The Indiana Court of Appeals’ first remote argument is scheduled to take place Thursday, just one week after the Indiana Supreme Court took an unprecedented step by hearing oral arguments through videoconference.
In the case of Marion County Circuit Court v. Dustin King, 19A-MI-1536, the Marion Circuit Court appeals denial of its motion to dismiss Dustin King’s claims against it under Title II of the Americans with Disabilities Act and Section 504 of the Rehabilitation Act.
King, who is deaf, brought his claims against the circuit court after it denied his motion for an American Sign Language interpreter to be appointed and present at a mandatory family law matter mediation and at the circuit court’s expense.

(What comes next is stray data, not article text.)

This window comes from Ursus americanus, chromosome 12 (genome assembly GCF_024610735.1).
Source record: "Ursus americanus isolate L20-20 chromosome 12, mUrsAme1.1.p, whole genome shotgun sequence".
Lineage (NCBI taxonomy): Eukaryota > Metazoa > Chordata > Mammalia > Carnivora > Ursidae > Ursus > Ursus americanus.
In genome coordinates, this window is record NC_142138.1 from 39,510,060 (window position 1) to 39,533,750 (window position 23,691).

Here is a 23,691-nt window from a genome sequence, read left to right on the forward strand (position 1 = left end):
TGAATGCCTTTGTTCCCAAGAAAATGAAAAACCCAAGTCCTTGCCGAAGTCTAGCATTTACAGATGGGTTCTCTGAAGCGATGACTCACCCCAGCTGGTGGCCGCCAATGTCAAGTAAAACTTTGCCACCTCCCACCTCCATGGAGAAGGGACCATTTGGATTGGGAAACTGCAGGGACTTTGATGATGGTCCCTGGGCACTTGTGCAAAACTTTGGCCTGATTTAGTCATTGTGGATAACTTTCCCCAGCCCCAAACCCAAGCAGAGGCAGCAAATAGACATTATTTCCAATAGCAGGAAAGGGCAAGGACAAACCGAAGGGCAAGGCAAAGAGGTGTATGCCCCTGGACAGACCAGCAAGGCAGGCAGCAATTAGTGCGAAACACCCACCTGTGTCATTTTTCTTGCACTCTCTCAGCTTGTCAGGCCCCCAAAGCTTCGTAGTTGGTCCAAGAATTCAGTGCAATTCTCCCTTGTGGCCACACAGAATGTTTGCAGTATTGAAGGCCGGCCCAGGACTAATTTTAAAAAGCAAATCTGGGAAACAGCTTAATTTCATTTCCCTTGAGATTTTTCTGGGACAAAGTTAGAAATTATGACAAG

The Marion Circuit Court on appeal argues that King’s claims are barred by res judicata based on earlier decisions from the U.S. District Court for the Southern District of Indiana and the 7th Circuit Court of Appeals, which dismissed his suit in August 2017.
Additionally, if the Indiana Court of Appeals determines res judicata does not apply, the Marion Circuit Court argues it has sovereign immunity and judicial immunity against King’s claims.
In contrast, King argues his ADA claim is not barred by sovereign immunity because the language of the ADA abrogates sovereign immunity, and, in the alternative, the state of Indiana has waived its sovereign immunity for these types of claims. King also contends his claim under the Rehabilitation Act is not barred by res judicata because new evidence has come to light.
The remote argument will be held virtually at 1:30 p.m. ET before an appellate panel of judges Melissa May, Terry Crone and Rudolph Pyle III. The argument may be viewed here.
The Indiana Supreme Court on May 14 took the historic step of hearing oral arguments via videoconference in light of the novel coronavirus pandemic via the popular Zoom platform.